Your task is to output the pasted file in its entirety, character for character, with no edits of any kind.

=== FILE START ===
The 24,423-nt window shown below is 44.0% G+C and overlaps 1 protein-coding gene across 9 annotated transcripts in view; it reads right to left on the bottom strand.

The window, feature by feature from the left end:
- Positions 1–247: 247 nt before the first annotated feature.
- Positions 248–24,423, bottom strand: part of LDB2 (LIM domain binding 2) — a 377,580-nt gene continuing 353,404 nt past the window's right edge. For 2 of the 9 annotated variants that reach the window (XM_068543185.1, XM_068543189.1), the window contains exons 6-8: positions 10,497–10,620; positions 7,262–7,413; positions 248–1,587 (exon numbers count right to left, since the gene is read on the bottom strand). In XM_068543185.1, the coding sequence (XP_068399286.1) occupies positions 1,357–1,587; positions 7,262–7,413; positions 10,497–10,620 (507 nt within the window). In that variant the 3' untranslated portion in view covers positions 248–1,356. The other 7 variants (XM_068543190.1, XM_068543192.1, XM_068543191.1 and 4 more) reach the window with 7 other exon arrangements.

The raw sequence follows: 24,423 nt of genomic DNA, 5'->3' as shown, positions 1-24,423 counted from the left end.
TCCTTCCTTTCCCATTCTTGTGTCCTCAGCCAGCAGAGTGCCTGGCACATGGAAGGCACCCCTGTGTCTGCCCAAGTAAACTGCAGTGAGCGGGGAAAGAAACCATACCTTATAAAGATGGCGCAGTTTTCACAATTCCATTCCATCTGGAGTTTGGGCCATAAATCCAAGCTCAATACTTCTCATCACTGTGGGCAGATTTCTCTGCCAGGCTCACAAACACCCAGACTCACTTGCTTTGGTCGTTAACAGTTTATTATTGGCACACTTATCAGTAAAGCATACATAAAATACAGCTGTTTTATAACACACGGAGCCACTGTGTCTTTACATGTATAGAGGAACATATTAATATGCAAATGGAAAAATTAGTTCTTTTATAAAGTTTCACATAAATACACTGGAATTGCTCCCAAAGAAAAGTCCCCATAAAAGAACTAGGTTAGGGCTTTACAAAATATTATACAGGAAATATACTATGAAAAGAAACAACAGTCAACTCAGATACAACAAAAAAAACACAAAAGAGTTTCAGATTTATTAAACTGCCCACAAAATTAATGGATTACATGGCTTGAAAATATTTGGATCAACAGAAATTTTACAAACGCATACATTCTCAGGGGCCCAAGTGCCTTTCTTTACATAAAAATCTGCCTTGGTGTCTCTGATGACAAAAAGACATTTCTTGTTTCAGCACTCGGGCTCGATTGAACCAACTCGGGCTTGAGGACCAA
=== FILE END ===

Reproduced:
The 24,423-nt window shown below is 44.0% G+C and overlaps 1 protein-coding gene across 9 annotated transcripts in view; it reads right to left on the bottom strand.

The window, feature by feature from the left end:
- Positions 1–247: 247 nt before the first annotated feature.
- Positions 248–24,423, bottom strand: part of LDB2 (LIM domain binding 2) — a 377,580-nt gene continuing 353,404 nt past the window's right edge. For 2 of the 9 annotated variants that reach the window (XM_068543185.1, XM_068543189.1), the window contains exons 6-8: positions 10,497–10,620; positions 7,262–7,413; positions 248–1,587 (exon numbers count right to left, since the gene is read on the bottom strand). In XM_068543185.1, the coding sequence (XP_068399286.1) occupies positions 1,357–1,587; positions 7,262–7,413; positions 10,497–10,620 (507 nt within the window). In that variant the 3' untranslated portion in view covers positions 248–1,356. The other 7 variants (XM_068543190.1, XM_068543192.1, XM_068543191.1 and 4 more) reach the window with 7 other exon arrangements.

The raw sequence follows: 24,423 nt of genomic DNA, 5'->3' as shown, positions 1-24,423 counted from the left end.
TCCTTCCTTTCCCATTCTTGTGTCCTCAGCCAGCAGAGTGCCTGGCACATGGAAGGCACCCCTGTGTCTGCCCAAGTAAACTGCAGTGAGCGGGGAAAGAAACCATACCTTATAAAGATGGCGCAGTTTTCACAATTCCATTCCATCTGGAGTTTGGGCCATAAATCCAAGCTCAATACTTCTCATCACTGTGGGCAGATTTCTCTGCCAGGCTCACAAACACCCAGACTCACTTGCTTTGGTCGTTAACAGTTTATTATTGGCACACTTATCAGTAAAGCATACATAAAATACAGCTGTTTTATAACACACGGAGCCACTGTGTCTTTACATGTATAGAGGAACATATTAATATGCAAATGGAAAAATTAGTTCTTTTATAAAGTTTCACATAAATACACTGGAATTGCTCCCAAAGAAAAGTCCCCATAAAAGAACTAGGTTAGGGCTTTACAAAATATTATACAGGAAATATACTATGAAAAGAAACAACAGTCAACTCAGATACAACAAAAAAAACACAAAAGAGTTTCAGATTTATTAAACTGCCCACAAAATTAATGGATTACATGGCTTGAAAATATTTGGATCAACAGAAATTTTACAAACGCATACATTCTCAGGGGCCCAAGTGCCTTTCTTTACATAAAAATCTGCCTTGGTGTCTCTGATGACAAAAAGACATTTCTTGTTTCAGCACTCGGGCTCGATTGAACCAACTCGGGCTTGAGGACCAA